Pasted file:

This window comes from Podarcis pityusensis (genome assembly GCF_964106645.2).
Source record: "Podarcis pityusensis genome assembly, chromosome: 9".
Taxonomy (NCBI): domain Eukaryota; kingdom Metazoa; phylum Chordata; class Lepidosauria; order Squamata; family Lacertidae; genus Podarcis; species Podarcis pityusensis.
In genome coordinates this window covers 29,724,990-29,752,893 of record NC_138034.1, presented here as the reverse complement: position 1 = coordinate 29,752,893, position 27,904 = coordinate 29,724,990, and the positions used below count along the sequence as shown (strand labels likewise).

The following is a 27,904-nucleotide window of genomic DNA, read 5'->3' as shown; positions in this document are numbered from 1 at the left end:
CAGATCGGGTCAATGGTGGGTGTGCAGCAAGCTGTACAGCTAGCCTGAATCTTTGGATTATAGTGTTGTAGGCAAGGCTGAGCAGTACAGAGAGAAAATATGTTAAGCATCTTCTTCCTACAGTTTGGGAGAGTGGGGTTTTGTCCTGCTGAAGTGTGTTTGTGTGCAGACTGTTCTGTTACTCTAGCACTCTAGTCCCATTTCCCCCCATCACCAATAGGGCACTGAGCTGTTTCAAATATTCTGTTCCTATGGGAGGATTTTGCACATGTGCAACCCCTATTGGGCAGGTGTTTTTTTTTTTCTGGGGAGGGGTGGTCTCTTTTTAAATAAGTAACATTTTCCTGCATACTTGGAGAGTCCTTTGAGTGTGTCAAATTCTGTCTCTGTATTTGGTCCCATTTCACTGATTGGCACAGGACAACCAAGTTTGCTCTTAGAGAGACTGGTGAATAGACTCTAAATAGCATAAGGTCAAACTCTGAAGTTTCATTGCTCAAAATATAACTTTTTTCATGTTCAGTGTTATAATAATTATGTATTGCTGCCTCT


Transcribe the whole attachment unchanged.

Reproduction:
This window comes from Podarcis pityusensis (genome assembly GCF_964106645.2).
Source record: "Podarcis pityusensis genome assembly, chromosome: 9".
Taxonomy (NCBI): domain Eukaryota; kingdom Metazoa; phylum Chordata; class Lepidosauria; order Squamata; family Lacertidae; genus Podarcis; species Podarcis pityusensis.
In genome coordinates this window covers 29,724,990-29,752,893 of record NC_138034.1, presented here as the reverse complement: position 1 = coordinate 29,752,893, position 27,904 = coordinate 29,724,990, and the positions used below count along the sequence as shown (strand labels likewise).

The following is a 27,904-nucleotide window of genomic DNA, read 5'->3' as shown; positions in this document are numbered from 1 at the left end:
CAGATCGGGTCAATGGTGGGTGTGCAGCAAGCTGTACAGCTAGCCTGAATCTTTGGATTATAGTGTTGTAGGCAAGGCTGAGCAGTACAGAGAGAAAATATGTTAAGCATCTTCTTCCTACAGTTTGGGAGAGTGGGGTTTTGTCCTGCTGAAGTGTGTTTGTGTGCAGACTGTTCTGTTACTCTAGCACTCTAGTCCCATTTCCCCCCATCACCAATAGGGCACTGAGCTGTTTCAAATATTCTGTTCCTATGGGAGGATTTTGCACATGTGCAACCCCTATTGGGCAGGTGTTTTTTTTTTTCTGGGGAGGGGTGGTCTCTTTTTAAATAAGTAACATTTTCCTGCATACTTGGAGAGTCCTTTGAGTGTGTCAAATTCTGTCTCTGTATTTGGTCCCATTTCACTGATTGGCACAGGACAACCAAGTTTGCTCTTAGAGAGACTGGTGAATAGACTCTAAATAGCATAAGGTCAAACTCTGAAGTTTCATTGCTCAAAATATAACTTTTTTCATGTTCAGTGTTATAATAATTATGTATTGCTGCCTCT